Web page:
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October 29, 2008

 

Global credit crunch affects China's farmers

 
 

The global financial crisis has taken a toll on China's agricultural industry, with farmers suffering major losses.

 

State media, citing government economists said on Wednesday, 22 October 2008 that China's 800 mllion farmers are affected by the global credit crunch as commodity prices plunge with a worse scenario for next year.

 

Rural China is suffering because soy prices have fallen by about half on international markets in recent months, while the price of wheat is down by as much as 30% percent, reported China Daily.

 

Farm product prices are falling in the domestic market and this in turn will hurt farmer's income, say Song Hongyuan, an economist with the agriculture ministry.

 

China has made it a primary priority to raise income levels in rural areas so as to bridge the wealth gap between the rich cities and the poor countryside.

 

As part of this effort, the government has targeted 9 percent growth in peasant incomes this year, but the objective seems out of reach now.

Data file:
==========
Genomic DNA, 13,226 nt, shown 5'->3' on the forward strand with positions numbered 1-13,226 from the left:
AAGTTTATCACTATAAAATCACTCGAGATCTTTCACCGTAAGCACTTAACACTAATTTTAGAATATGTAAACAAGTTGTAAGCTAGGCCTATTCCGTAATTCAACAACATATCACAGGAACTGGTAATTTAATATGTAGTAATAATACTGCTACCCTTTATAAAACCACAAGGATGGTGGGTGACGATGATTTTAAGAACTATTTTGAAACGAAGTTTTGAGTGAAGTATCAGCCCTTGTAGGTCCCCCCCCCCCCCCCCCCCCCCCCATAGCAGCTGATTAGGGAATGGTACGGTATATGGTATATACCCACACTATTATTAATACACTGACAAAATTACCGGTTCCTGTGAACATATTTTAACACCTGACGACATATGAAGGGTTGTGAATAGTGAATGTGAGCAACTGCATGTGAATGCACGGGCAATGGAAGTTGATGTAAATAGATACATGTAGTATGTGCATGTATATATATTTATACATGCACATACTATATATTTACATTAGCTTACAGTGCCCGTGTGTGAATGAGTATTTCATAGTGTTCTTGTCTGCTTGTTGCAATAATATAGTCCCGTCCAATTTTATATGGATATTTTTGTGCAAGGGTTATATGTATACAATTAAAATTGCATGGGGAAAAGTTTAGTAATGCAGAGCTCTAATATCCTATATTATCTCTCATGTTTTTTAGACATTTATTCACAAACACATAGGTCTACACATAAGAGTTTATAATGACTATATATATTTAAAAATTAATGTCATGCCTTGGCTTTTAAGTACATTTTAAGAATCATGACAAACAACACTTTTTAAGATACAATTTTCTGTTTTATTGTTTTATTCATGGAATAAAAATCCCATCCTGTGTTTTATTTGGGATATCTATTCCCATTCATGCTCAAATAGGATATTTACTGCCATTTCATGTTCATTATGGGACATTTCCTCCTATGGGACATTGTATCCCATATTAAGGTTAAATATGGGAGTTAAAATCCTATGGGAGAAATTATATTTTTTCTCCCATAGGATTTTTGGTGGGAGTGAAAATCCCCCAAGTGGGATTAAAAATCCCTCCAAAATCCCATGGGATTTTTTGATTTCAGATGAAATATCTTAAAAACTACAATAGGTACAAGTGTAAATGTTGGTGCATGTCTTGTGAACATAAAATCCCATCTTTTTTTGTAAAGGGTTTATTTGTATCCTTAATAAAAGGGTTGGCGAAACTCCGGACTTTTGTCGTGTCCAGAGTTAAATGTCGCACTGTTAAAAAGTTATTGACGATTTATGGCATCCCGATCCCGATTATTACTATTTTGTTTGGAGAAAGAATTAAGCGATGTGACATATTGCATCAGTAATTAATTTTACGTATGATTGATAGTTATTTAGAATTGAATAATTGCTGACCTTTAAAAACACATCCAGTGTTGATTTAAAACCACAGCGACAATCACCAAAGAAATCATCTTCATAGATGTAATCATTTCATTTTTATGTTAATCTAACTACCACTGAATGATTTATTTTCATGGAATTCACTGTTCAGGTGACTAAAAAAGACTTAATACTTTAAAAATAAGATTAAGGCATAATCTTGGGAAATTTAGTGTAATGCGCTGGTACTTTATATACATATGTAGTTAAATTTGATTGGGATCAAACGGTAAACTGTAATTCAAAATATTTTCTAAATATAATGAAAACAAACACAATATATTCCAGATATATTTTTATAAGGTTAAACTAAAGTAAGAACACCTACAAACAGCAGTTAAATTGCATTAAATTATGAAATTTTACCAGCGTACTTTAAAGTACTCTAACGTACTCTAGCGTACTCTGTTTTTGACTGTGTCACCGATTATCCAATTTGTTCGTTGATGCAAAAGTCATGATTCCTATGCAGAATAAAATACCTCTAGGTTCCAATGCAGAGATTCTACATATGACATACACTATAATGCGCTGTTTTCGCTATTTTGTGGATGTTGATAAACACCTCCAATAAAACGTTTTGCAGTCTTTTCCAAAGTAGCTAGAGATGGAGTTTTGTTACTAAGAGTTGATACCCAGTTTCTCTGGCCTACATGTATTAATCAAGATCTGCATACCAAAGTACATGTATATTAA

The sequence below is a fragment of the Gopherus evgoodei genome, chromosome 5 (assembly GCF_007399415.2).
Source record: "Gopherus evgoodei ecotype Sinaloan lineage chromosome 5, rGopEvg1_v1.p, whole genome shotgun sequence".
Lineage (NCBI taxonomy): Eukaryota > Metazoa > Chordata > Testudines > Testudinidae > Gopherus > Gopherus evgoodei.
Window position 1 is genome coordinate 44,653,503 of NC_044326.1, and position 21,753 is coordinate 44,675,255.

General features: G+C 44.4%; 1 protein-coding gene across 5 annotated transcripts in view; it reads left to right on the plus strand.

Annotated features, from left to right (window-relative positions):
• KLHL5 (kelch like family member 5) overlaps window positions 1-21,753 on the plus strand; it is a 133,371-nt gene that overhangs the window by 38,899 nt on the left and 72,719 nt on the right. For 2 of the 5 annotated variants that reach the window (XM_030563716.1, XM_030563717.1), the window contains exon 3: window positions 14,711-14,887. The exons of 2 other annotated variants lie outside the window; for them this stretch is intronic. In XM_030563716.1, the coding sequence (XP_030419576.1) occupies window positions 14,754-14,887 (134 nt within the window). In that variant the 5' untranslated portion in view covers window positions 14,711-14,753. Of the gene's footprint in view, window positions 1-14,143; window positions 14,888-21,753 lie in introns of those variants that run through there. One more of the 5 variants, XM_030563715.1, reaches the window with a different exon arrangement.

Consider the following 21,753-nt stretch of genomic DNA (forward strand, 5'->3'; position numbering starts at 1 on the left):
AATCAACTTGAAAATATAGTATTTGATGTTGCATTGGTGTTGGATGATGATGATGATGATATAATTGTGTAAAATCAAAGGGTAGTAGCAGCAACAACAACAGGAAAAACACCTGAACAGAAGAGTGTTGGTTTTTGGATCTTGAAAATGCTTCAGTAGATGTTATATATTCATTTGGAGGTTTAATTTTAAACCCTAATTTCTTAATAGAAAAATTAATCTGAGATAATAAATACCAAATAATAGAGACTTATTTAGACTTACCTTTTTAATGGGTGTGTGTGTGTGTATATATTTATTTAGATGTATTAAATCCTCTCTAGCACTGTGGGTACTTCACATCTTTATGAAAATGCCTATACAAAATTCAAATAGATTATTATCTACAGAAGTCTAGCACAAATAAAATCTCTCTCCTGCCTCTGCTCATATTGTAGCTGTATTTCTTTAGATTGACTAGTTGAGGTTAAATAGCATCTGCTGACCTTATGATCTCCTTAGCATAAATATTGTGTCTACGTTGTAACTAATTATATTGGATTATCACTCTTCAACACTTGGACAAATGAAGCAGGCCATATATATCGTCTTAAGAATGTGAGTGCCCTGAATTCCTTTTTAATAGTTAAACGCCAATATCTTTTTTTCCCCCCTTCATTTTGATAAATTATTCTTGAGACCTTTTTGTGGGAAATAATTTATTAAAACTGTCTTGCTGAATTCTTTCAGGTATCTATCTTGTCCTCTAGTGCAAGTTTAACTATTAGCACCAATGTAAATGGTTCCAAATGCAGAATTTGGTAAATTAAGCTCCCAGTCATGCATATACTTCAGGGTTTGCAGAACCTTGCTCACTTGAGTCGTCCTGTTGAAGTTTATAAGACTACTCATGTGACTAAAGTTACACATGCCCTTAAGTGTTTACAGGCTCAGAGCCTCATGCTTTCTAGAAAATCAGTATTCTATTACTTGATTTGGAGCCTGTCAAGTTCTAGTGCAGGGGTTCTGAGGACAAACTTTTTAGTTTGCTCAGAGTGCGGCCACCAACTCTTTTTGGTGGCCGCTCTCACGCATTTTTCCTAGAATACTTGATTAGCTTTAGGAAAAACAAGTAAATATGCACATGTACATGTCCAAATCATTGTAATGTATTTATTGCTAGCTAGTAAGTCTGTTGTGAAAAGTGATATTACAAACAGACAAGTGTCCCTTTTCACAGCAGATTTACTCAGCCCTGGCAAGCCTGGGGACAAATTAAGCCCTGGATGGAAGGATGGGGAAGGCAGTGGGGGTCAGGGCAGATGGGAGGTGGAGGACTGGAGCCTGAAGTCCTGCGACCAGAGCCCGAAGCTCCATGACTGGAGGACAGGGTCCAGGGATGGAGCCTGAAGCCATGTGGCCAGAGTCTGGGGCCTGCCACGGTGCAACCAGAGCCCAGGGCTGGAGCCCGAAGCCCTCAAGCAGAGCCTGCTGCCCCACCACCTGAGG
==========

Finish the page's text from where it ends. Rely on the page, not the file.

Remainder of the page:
An economist with the Development Research Center, Chen Guoqiang said the organization would be happy if the rate reaches 7 percent.

 

China's farmers will suffer an even greater setback next year due to the financial crisis.

 

The rural population is also being affected in other ways as the crisis has been especially hard on small enterprises that employ migrant workers from the countryside.

 

Chen also added that China's labour-intensive sectors, such as textile has also been hit hard and they are the major employers of migrant workers.

 

This could have long-term implications for basic policy goals set in Beijing and the country will have a tough time achieving its target of doubling farmer's income by 2020, said the paper, citing Song.

 

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